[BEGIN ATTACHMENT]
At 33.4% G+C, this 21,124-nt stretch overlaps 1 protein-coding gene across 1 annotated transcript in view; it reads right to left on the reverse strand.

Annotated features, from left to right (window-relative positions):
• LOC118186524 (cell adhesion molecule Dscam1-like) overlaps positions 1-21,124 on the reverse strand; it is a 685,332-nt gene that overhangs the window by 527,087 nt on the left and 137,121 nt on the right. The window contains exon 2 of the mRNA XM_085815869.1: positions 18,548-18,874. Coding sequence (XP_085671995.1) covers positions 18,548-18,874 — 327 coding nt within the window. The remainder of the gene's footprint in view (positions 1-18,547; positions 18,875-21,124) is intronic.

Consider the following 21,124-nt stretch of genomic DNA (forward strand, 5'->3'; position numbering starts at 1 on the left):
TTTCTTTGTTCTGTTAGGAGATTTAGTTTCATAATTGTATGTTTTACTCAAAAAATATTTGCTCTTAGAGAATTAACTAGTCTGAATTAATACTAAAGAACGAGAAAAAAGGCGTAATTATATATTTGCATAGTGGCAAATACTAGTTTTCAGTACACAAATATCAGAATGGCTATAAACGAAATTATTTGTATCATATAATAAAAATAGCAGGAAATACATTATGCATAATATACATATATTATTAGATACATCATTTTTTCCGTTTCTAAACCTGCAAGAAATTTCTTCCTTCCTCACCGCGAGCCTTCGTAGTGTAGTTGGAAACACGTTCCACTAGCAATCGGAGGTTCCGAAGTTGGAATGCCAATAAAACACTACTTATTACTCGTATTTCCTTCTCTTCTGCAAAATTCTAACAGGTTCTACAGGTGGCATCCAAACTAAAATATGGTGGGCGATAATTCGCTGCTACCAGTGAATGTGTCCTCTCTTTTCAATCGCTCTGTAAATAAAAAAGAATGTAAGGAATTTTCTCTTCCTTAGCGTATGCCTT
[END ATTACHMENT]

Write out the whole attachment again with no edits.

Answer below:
At 33.4% G+C, this 21,124-nt stretch overlaps 1 protein-coding gene across 1 annotated transcript in view; it reads right to left on the reverse strand.

Annotated features, from left to right (window-relative positions):
• LOC118186524 (cell adhesion molecule Dscam1-like) overlaps positions 1-21,124 on the reverse strand; it is a 685,332-nt gene that overhangs the window by 527,087 nt on the left and 137,121 nt on the right. The window contains exon 2 of the mRNA XM_085815869.1: positions 18,548-18,874. Coding sequence (XP_085671995.1) covers positions 18,548-18,874 — 327 coding nt within the window. The remainder of the gene's footprint in view (positions 1-18,547; positions 18,875-21,124) is intronic.

Consider the following 21,124-nt stretch of genomic DNA (forward strand, 5'->3'; position numbering starts at 1 on the left):
TTTCTTTGTTCTGTTAGGAGATTTAGTTTCATAATTGTATGTTTTACTCAAAAAATATTTGCTCTTAGAGAATTAACTAGTCTGAATTAATACTAAAGAACGAGAAAAAAGGCGTAATTATATATTTGCATAGTGGCAAATACTAGTTTTCAGTACACAAATATCAGAATGGCTATAAACGAAATTATTTGTATCATATAATAAAAATAGCAGGAAATACATTATGCATAATATACATATATTATTAGATACATCATTTTTTCCGTTTCTAAACCTGCAAGAAATTTCTTCCTTCCTCACCGCGAGCCTTCGTAGTGTAGTTGGAAACACGTTCCACTAGCAATCGGAGGTTCCGAAGTTGGAATGCCAATAAAACACTACTTATTACTCGTATTTCCTTCTCTTCTGCAAAATTCTAACAGGTTCTACAGGTGGCATCCAAACTAAAATATGGTGGGCGATAATTCGCTGCTACCAGTGAATGTGTCCTCTCTTTTCAATCGCTCTGTAAATAAAAAAGAATGTAAGGAATTTTCTCTTCCTTAGCGTATGCCTT